Lycoperdon echinatum Pers. - Spiny Puffball

Phylum: Basidiomycota - Class: Agaricomycetes - Order: Agaricales - Family: Agaricaceae

Lycoperdon echinatum - Spiny Puffball - Forest of Dean

Lycoperdon echinatum, the Spiny Puffball, has a small, globe-shaped head on a very short stipe. The soft reddish-brown spines are in groups of threes. The fine specimen shown here was photographed by Doug Holland to whom we are grateful for permission to show the picture.

Distribution

Lycoperdon echinatum is uncommon in most parts of Britain and Ireland, where it is found most often in beech woodland on alkaline soil. This inedible puffball also occurs in parts of mainland Europe and in North America.

Lycoperdon echinatum - Spiny Puffball - Hampshire, UK

Above is a Spiny Puffball found in Devon, UK; it is a little older and therefore noticeably darker than the younger specimen shown above. As they age the exoperidia (outer skins) of Spiny Puffballs turn darker and tend to lose their spines.

Despite lacking gills, puffballs are now known to be very closely related to the so-called 'true mushrooms', Agaricus species, which include such prized edibles as The Prince, Field Mushroom, and Horse Mushroom. It should come as no surprise, therefore, that some puffballs species (but not this one!) are edible and very good to eat as long as they are gathered while young and still pure white throughout.

Once the spore mass turns olive, edible puffballs are not good to eat - although try telling that to slugs, such as the hungry muncher seen in the top left of the picture opposite!.

Taxonomic history

Lycoperdon echinatum was described and in 1801 by Christiaan Hendrik Persoon, who gave it the scientific name that it has retained to this day. Among its synonyms are Lycoperdon hoylei Berk. & Broome, Utraria echinata (Pers.) Quél., and Lycoperdon americanum Demoulin.

Etymology

The specific epithet echinatum comes from the Greek word echinos meaning ‘hedgehog’ or ‘sea-urchin’. (There is a difference!).

The genus name Lycoperdon literally means 'wolf's flatulence' and begs the question who got close enough to a wolf to become an expert on the matter. For most of us, surely such an odour cannot be considered a particularly helpful diagnostic feature for identifying the Spiny Puffball, Lycoperdon perlatum.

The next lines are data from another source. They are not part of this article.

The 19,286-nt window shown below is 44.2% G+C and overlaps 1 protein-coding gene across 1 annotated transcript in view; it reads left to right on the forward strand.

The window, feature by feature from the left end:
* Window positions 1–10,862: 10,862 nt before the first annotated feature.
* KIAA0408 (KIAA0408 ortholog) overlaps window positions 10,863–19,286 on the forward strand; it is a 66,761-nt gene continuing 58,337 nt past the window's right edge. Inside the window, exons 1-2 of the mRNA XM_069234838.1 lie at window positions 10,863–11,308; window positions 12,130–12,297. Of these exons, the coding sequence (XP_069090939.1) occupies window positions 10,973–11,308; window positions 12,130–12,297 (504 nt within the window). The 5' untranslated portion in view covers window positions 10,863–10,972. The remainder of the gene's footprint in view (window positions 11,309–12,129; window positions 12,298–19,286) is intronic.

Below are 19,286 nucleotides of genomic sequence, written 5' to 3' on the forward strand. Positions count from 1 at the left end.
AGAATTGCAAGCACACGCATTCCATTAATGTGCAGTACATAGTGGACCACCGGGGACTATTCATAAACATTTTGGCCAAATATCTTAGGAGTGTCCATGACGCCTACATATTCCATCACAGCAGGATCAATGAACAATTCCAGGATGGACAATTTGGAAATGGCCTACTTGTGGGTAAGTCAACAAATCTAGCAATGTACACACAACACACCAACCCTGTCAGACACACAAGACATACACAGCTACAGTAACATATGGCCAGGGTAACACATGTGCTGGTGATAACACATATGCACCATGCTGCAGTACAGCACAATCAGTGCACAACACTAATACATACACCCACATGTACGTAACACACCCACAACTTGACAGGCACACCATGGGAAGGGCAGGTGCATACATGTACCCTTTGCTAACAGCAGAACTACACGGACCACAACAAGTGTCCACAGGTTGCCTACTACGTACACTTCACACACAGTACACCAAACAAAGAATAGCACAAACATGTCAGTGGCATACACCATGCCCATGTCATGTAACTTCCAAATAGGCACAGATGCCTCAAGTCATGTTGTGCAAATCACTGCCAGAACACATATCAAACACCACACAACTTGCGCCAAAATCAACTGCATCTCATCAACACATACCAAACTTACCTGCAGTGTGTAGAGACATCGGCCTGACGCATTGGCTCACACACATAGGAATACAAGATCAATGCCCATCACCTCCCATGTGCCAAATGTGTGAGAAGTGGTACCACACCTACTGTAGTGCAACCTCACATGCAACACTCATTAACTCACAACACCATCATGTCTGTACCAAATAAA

Identification guide

Closeup image of spines of Lycoperdon echinatum - Spiny Puffball - Wales, UK

Fruitbody

Typically 2.5 to 5cm across; 3 to 7cm tall; spines typically 4 to 5mm long. A vertically-flattened globe-shaped fruitbody on a short, infertile stem; initially white, soon becoming reddish brown. The soft spines are in sets of three (or occasionally groups of four) that converge at the tips. At maturity the spines fall off leaving a net-like pattern on the browning skin, which eventually ruptures at the apex to release the spores.

Stem

None.

 

Spores

Roughly spherical, 3.5-5.1µm diameter; ornamented with small warts.

Spore mass

Very dark purple-brown.

Odour/taste

Not distinctive.

Habitat & Ecological role

Saprobic, mainly found in beech woodland in chalk and limestone areas.

Season

July to November in Britain and Ireland.

Similar species

Lycoperdon perlatum is paler and covered in warts rather than spines.

Lycoperdon nigrescens has a longer stem; its flesh has a faint but unpleasant odour.

Lycoperdon mammiforme is white at first and then its surface breaks up into large cream scales rather than spines.

Lycoperdon echinatum - Spiny Puffball - Pennsylvania USA

Culinary notes

Although many puffball species are considered good edible fungi the Spiny Puffball is not one of them, and so if gathering puffballs to eat it is important to avoid these very distinctive members of the genus, which in any case are rare in most parts of Britain and Ireland.

For a very easy to recognise edible puffball that cannot be mistaken for any other mushroom, see Calvatia gigantea, the Giant Puffball. Unfortunately it's not every day that you stumble across Giant Puffballs, as they are not only uncommon but also very localised in their distribution. If you find a good spot for these mighty meaty meal sources, make a note of it because Giant Puffballs, like Common Puffballs, usually reappear in the same places for many years.

Reference Sources

Fascinated by Fungi, Pat O'Reilly 2016.

Pegler, D.N., Laessoe, T. & Spooner, B.M (1995). British Puffballs, Earthstars and Stinkhorns. Royal Botanic Gardens, Kew.

British Mycological Society. English Names for Fungi

Dictionary of the Fungi; Paul M. Kirk, Paul F. Cannon, David W. Minter and J. A. Stalpers; CABI, 2008

Taxonomic history and synonym information on these pages is drawn from many sources but in particular from the British Mycological Society's GB Checklist of Fungi and (for basidiomycetes) on Kew's Checklist of the British & Irish Basidiomycota.

Other web pages about this species

Leif Goodwin (UK)

Roger Phillips (UK)

Acknowledgements

This page includes pictures kindly provided by Doug Holland, David Kelly and David Walker.

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